Given what the industry experienced during the Santa Anita issues, there is no question that every track in the country was under close scrutiny for any breakdowns.
Unfortunately, a good reporter can work around some of these impediments. On March 27, ,a little more than a week out from the Kentucky Derby, the Louisville Courier Journal ran a front-page story with this headline: Churchill Downs is one of the deadliest racetracks in America. This enterprising journalist had gotten the Churchill breakdown numbers from the Kentucky Racing Commission.
However, Churchill is not alone in not allowing the Jockey Club to publish its breakdown numbers. Some of the other non-reporting tracks beyond the Churchill Downs tracks include Canterbury Park, Emerald Downs, Louisiana Downs, Oaklawn, Parx Racing, all the Penn National tracks and Tampa Bay Downs.
Right in the middle of some of the darkest days of the Santa Anita breakdowns, I wrote this article on an experience that NYRA had in 2012 from December-March that was very similar to the number of breakdowns at Santa Anita.
As was the case in California, the Governor, Andrew Cuomo, got involved. He insisted that NYRA produce a task force to study and correct the problem.
This report was researched and written long after I had left NYRA, but it is the most comprehensive review of all racing activities as it relates to any aspect of understanding a potential breakdown situation.
One of the key participants on that investigative panel was Alan Foreman, President and CEO of the Thoroughbred Horsemen’s Association. Under Foreman’s direction, with assistance from Dr Scott Palmer, Equine Medical Director in New York, a large number of East Coast tracks collaborated to create the Mid-Atlantic Strategic Plan to reduce Equine Fatalities.
The results for the NYRA tracks have been impressive, but perhaps most importantly, the breakdown numbers speak for themselves. In 2018, the average number of breakdowns across all reporting tracks is 1.68 per 1,000. The NYRA tracks’ statistics for 2018 are:
The Equine Injury Database is an important program developed and operated by the Jockey Club. It is essential that all tracks take their reporting responsibilities seriously and work towards reducing their individual breakdown numbers.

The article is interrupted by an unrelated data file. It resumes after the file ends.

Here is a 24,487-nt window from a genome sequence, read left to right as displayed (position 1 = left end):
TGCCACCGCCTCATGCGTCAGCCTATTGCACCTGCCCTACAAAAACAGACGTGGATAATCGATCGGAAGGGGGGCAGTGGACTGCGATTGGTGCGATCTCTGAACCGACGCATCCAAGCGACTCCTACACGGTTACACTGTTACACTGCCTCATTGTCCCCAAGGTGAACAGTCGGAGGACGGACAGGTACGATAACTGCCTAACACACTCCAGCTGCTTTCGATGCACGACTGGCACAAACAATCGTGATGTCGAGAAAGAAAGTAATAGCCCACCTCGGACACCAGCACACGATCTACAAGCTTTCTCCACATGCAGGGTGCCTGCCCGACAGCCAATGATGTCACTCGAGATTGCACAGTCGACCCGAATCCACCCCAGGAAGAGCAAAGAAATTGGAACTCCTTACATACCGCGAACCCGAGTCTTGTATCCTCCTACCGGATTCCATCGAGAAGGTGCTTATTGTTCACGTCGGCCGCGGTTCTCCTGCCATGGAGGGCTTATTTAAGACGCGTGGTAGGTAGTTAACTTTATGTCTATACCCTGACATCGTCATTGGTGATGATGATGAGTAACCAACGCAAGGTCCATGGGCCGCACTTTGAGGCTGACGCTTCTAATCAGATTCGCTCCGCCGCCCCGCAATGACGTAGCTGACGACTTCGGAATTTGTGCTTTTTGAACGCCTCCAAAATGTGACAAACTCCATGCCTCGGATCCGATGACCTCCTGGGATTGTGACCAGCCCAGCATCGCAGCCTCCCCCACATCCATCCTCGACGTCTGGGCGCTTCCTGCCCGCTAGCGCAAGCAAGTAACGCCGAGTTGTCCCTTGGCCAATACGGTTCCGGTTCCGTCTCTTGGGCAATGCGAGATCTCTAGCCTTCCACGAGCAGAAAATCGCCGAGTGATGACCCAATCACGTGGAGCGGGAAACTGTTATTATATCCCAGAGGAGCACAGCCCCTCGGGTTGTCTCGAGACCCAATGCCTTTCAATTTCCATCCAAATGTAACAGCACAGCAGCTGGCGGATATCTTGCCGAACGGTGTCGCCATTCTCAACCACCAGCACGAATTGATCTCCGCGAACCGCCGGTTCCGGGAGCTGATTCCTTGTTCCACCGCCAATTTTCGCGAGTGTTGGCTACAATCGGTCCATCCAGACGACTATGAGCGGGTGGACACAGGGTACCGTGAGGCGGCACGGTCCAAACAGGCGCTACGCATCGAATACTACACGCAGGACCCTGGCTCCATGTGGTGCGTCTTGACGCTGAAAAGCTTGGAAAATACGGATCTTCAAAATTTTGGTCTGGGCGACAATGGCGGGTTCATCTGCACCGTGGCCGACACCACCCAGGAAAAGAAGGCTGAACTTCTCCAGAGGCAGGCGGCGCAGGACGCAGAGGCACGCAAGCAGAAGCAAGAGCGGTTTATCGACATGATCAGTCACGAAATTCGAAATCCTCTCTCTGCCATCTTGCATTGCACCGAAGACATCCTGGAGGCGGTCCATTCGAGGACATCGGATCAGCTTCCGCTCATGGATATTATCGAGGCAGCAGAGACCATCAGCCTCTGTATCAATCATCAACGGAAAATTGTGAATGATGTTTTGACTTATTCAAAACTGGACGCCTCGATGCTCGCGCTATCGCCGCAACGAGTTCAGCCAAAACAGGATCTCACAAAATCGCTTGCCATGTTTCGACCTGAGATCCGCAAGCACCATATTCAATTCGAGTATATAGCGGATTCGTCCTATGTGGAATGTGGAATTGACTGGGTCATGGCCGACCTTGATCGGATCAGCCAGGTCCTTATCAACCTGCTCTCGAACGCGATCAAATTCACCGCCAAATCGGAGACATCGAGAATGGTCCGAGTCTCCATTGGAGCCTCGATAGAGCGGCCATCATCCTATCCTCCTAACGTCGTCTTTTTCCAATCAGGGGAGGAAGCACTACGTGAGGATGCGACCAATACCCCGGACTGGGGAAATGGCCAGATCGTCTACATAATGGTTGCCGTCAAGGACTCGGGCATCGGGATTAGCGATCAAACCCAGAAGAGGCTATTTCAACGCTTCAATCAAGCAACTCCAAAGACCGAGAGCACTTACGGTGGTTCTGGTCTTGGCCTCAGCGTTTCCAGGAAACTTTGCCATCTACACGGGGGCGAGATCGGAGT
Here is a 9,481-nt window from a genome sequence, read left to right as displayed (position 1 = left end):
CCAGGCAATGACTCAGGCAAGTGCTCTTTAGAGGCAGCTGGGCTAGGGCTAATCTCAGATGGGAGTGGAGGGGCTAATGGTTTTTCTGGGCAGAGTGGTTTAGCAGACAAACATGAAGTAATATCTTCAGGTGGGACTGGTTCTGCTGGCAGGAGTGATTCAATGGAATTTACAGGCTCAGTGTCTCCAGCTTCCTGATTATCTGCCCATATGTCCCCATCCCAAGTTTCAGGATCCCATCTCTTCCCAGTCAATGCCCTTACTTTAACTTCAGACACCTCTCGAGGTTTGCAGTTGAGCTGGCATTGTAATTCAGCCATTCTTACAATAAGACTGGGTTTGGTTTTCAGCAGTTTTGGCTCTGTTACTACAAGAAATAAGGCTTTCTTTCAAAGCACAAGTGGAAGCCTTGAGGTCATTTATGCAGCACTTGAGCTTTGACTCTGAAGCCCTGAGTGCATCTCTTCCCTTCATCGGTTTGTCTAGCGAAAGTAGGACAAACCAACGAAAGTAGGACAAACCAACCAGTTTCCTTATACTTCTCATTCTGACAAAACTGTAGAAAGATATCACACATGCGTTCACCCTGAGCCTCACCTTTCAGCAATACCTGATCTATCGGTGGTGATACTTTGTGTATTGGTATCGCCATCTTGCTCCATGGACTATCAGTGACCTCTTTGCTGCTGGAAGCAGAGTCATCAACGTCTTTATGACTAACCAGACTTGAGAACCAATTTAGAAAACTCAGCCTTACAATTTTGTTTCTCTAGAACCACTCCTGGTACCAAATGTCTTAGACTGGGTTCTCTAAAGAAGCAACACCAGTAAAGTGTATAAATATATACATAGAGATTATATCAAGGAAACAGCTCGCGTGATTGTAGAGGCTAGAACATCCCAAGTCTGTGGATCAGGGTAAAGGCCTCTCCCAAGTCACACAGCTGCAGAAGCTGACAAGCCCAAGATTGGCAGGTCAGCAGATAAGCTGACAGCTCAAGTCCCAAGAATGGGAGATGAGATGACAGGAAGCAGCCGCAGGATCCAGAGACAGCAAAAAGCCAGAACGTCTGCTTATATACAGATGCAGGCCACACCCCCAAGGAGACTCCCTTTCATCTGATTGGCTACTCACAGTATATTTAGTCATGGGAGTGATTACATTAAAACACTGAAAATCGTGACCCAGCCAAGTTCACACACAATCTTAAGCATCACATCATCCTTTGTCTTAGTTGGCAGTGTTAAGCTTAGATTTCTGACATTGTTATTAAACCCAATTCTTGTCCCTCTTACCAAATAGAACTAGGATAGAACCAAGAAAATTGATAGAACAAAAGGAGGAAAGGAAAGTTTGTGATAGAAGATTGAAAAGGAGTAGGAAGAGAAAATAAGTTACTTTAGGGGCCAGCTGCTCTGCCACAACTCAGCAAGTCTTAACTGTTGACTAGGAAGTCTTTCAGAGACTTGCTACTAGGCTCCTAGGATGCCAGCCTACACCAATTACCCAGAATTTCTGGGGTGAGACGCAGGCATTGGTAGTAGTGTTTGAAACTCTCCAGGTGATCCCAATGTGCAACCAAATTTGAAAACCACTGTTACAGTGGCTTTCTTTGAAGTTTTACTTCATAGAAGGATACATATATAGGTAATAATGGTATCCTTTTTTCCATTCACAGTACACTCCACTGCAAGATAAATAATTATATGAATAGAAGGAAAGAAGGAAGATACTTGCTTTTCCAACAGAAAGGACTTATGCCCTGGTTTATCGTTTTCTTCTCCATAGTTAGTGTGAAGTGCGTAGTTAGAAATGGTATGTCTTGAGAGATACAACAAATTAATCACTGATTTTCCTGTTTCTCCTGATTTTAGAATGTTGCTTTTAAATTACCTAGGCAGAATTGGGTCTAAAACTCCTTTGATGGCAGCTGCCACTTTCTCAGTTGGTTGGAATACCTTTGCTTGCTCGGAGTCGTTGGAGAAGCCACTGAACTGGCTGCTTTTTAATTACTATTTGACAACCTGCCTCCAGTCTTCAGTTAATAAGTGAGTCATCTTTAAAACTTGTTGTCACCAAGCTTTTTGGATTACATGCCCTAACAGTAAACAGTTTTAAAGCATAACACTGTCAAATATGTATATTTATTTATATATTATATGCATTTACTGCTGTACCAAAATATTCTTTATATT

Finally, some very good news from California and for the entire racing industry.
The fact is that over 80 percent of Thoroughbred breakdowns on the track are found to have had varying levels of pre-existing conditions. Unfortunately, there is no technology that exists today to test a horse with the hope of finding that pre-existing condition. Last March, The Stronach Group announced it was spending $500,000 in partnership with the Dolly Green Research Foundation and the University of California-Davis to purchase a machine that would do that job and install it at Santa Anita.
The new technological innovation is called the Positron Emission Tomography (PET) scan machine. This is being delivered and assembled in time for the December 26 opening of the Santa Anita meeting.
Mathieu Spriet, the lead researcher at U-C Davis, said, “The goal of the project is to validate a new Positron Emission Tomography scanner to be able to image the fetlock of the Thoroughbred racehorse using standard sedation. This scanner will provide a three-dimensional bone scan, which will allow the detection of early changes that precede fetlock breakdowns not currently amenable to other diagnostic imaging techniques.”
This could be a huge breakthrough for the industry by supplying proper pre-race examinations that might prevent a horse from running when it could be seriously at risk.
In January, a second U-Davis project will currently be delivered and installed. It is a Standing Magnetic Resonance Imaging, another example of cutting-edge diagnostic technology to assist with animal welfare.
The lead researcher, Sue Stover, also from U-C Davis, explained, “Our goal is to prevent proximal sesamoid bone fractures, and thus the largest cause of fatalities, by understanding how horses’ training and racing programs and race surfaces promote, or protect horses from, the development of this fracture. In addition to improved understanding, novel training and racing programs and surface recommendations will be designed for injury prevention.”
Both of these projects received substantial research grants from the Grayson-Jockey Club Foundation. In 2019, the Foundation will contribute a total of $1,338,858 for 20 various new and ongoing projects.
It is a challenging time for the industry, and it is important that we look to the future and not conduct our business as we have in the past years.